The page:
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Anouk Wipprecht’s new 3D printed Meteor Dress celebrates Yuri’s Night

Created in collaboration with the event's organizer Loretta Whitesides

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Designer Anouk Wipprecht‘s latest Meteor Dress creation is an illuminating star gazing dress with 3D printed parts that light up every time a meteoroid falls through the night sky, through a sampling of past real-life meteor data. The dress—which shows the data through 3D printed triangle-shaped geometries with integrated light pulsations—will be shown during the world space party ‘Yuri’s Night’, organized by Loretta Whitesides, Co-Founder of the event, Zero-G flight director, and a founding astronaut at Virgin Galactic.

We’ve come to know Anouk Wipprecht for her innovative use of 3D printing for creating advanced, interactive wearables that show us a glimpse of what the future holds for smart, wearable consumer products. Her ultimate goal is to make fashion an immersive experience, combining garments with electronics and robotics, equipped with sensors and meaning she strives to engineer a new generation of wearable robotics and electronic wardrobes that listen to the wearer’s body and surroundings.

In this quest, her creativity has sometimes come to terms with the needs of actually wearing the dresses, thus reconciling extreme use of technology with a more “casual” and comfortable style. As 3D printing and materials evolve, becoming less and less intrusive, they will eventually meet with consumer habits, bringing smart, customized wearable products to the masses.

Meteor Dress
The Meteor Dress’ 3D printed parts light up based on past meteor recording data from the Global Meteor Network.

Meteor Physics

The Meteor Dress is the designer’s first space-data project. “I wanted to take data from space. In this case, take data from meteors and display it in a dress. Meteors are interesting for me; a small body of matter from outer space enters the earth’s atmosphere, becoming incandescent as a result of friction and appearing as a streak of light. We try so hard to engineer our way towards space, while these bits of space fall effortlessly toward us. It pays a tribute to that.”

The dress runs a Python script that generates meteors at the given rate and the correct brightness distribution, as it would have been observed in the sky. When the idea was to create something for Loretta during Yuri’s Night and she proposed the idea of creating a meteor-data dress. Anouk got in contact with Denis Vida of Global Meteor Network to learn more about what data she might be able to use, and where possible in real-time.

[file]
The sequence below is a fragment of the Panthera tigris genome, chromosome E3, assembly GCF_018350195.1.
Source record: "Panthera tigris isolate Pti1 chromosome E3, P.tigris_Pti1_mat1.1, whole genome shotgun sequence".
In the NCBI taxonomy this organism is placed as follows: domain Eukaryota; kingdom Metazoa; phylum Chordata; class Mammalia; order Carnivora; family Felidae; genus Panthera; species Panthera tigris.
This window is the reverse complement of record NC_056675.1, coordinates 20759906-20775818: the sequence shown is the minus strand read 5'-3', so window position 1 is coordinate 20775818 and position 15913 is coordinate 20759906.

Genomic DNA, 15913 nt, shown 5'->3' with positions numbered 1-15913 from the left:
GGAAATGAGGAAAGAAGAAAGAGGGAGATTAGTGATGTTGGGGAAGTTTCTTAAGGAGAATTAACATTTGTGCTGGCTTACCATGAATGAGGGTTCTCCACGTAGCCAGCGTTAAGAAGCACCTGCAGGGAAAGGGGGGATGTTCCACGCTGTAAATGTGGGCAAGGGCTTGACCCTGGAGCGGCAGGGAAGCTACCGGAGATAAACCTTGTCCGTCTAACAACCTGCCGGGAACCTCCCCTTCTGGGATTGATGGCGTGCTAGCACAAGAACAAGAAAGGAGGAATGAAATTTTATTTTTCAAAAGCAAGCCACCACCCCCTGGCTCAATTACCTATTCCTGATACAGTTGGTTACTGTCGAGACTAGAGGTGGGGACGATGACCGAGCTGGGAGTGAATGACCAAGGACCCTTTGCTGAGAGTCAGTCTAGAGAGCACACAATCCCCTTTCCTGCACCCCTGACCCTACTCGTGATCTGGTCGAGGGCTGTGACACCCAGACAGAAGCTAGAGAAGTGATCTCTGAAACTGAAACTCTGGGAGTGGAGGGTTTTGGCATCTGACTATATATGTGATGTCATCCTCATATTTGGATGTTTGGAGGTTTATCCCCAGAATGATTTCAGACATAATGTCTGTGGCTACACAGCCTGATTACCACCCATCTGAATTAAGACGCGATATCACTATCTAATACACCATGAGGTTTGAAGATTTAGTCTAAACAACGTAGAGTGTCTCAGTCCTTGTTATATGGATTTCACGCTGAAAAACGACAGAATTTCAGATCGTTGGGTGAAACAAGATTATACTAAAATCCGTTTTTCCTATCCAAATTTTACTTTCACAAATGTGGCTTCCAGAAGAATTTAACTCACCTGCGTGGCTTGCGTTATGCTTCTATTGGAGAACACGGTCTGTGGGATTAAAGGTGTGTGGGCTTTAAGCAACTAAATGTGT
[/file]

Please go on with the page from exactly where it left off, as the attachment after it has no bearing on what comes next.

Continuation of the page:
Vida is a Meteor physics postdoctoral researcher and is building a global network of video meteor-recording cameras through the Global Meteor Network “The goal of the GMN project is to observe meteors, by a global network of cameras pointed at the night sky. Each camera is connected to a Raspberry Pi running open-source software for video capture, compression and meteor detection,” he explained.

Yuri’s Night

Yuri’s Night is an international celebration held every April to commemorate milestones in space exploration. It is named after the first human to launch into space, Yuri Gagarin, who flew the Vostok 1 spaceship on April 12, 1961. Yuri’s Night was created in 2000 by Loretta Hidalgo Whitesides and her husband. Together they are committed to making space cool and training the next generation of space leaders.

Because of still ongoing COVID-19 restrictions, the event will be live-streamed from a studio in Los Angeles. Loretta was super enthusiastic about displaying the dress at Yuri’s night: “‘I’ll have the audience make a wish every time it blinks,” she said:  ‘I am super excited to share this custom high tech- space data-driven dress!’

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Davide Sher

Since 2002, Davide has built up extensive experience as a technology journalist, market analyst and consultant for the additive manufacturing industry. Born in Milan, Italy, he spent 12 years in the United States, where he completed his studies at SUNY USB. As a journalist covering the tech and videogame industry for over 10 years, he began covering the AM industry in 2013, first as an international journalist and subsequently as a market analyst, focusing on the additive manufacturing industry and relative vertical markets. In 2016 he co-founded London-based VoxelMatters. Today the company publishes the leading news and insights websites and, as well as VoxelMatters Directory, the largest global directory of companies in the additive manufacturing industry.

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